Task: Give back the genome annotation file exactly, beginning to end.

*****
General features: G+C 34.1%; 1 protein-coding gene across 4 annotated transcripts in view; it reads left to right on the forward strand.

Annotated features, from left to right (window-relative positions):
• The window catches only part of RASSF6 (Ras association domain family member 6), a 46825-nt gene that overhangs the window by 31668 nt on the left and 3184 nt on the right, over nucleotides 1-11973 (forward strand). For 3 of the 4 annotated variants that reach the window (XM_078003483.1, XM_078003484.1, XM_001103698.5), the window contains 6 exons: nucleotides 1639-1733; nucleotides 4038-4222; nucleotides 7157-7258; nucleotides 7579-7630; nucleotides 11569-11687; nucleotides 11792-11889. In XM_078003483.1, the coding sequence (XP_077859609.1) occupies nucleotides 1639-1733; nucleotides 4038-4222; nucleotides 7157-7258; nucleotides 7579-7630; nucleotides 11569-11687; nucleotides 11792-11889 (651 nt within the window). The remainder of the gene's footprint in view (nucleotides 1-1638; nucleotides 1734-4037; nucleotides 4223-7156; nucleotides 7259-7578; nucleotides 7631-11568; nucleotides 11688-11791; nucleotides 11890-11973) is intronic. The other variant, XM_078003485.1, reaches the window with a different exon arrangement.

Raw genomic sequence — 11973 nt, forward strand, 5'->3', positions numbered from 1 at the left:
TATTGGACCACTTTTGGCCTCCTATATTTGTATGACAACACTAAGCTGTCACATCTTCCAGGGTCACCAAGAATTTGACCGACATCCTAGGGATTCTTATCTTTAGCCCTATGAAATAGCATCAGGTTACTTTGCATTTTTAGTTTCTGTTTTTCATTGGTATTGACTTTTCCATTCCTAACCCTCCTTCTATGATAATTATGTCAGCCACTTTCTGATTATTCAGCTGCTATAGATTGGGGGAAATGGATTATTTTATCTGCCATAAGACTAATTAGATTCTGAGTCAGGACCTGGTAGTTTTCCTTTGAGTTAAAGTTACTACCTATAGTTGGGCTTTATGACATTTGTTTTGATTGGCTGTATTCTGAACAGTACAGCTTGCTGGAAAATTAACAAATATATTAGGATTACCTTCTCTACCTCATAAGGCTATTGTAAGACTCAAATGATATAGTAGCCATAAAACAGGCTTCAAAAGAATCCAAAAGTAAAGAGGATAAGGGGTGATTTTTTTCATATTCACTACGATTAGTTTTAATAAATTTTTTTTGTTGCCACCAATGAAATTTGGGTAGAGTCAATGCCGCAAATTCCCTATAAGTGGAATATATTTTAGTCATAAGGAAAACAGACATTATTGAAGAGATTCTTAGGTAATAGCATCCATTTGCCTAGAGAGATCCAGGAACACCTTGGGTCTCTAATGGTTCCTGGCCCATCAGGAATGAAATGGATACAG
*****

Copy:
General features: G+C 34.1%; 1 protein-coding gene across 4 annotated transcripts in view; it reads left to right on the forward strand.

Annotated features, from left to right (window-relative positions):
• The window catches only part of RASSF6 (Ras association domain family member 6), a 46825-nt gene that overhangs the window by 31668 nt on the left and 3184 nt on the right, over nucleotides 1-11973 (forward strand). For 3 of the 4 annotated variants that reach the window (XM_078003483.1, XM_078003484.1, XM_001103698.5), the window contains 6 exons: nucleotides 1639-1733; nucleotides 4038-4222; nucleotides 7157-7258; nucleotides 7579-7630; nucleotides 11569-11687; nucleotides 11792-11889. In XM_078003483.1, the coding sequence (XP_077859609.1) occupies nucleotides 1639-1733; nucleotides 4038-4222; nucleotides 7157-7258; nucleotides 7579-7630; nucleotides 11569-11687; nucleotides 11792-11889 (651 nt within the window). The remainder of the gene's footprint in view (nucleotides 1-1638; nucleotides 1734-4037; nucleotides 4223-7156; nucleotides 7259-7578; nucleotides 7631-11568; nucleotides 11688-11791; nucleotides 11890-11973) is intronic. The other variant, XM_078003485.1, reaches the window with a different exon arrangement.

Raw genomic sequence — 11973 nt, forward strand, 5'->3', positions numbered from 1 at the left:
TATTGGACCACTTTTGGCCTCCTATATTTGTATGACAACACTAAGCTGTCACATCTTCCAGGGTCACCAAGAATTTGACCGACATCCTAGGGATTCTTATCTTTAGCCCTATGAAATAGCATCAGGTTACTTTGCATTTTTAGTTTCTGTTTTTCATTGGTATTGACTTTTCCATTCCTAACCCTCCTTCTATGATAATTATGTCAGCCACTTTCTGATTATTCAGCTGCTATAGATTGGGGGAAATGGATTATTTTATCTGCCATAAGACTAATTAGATTCTGAGTCAGGACCTGGTAGTTTTCCTTTGAGTTAAAGTTACTACCTATAGTTGGGCTTTATGACATTTGTTTTGATTGGCTGTATTCTGAACAGTACAGCTTGCTGGAAAATTAACAAATATATTAGGATTACCTTCTCTACCTCATAAGGCTATTGTAAGACTCAAATGATATAGTAGCCATAAAACAGGCTTCAAAAGAATCCAAAAGTAAAGAGGATAAGGGGTGATTTTTTTCATATTCACTACGATTAGTTTTAATAAATTTTTTTTGTTGCCACCAATGAAATTTGGGTAGAGTCAATGCCGCAAATTCCCTATAAGTGGAATATATTTTAGTCATAAGGAAAACAGACATTATTGAAGAGATTCTTAGGTAATAGCATCCATTTGCCTAGAGAGATCCAGGAACACCTTGGGTCTCTAATGGTTCCTGGCCCATCAGGAATGAAATGGATACAG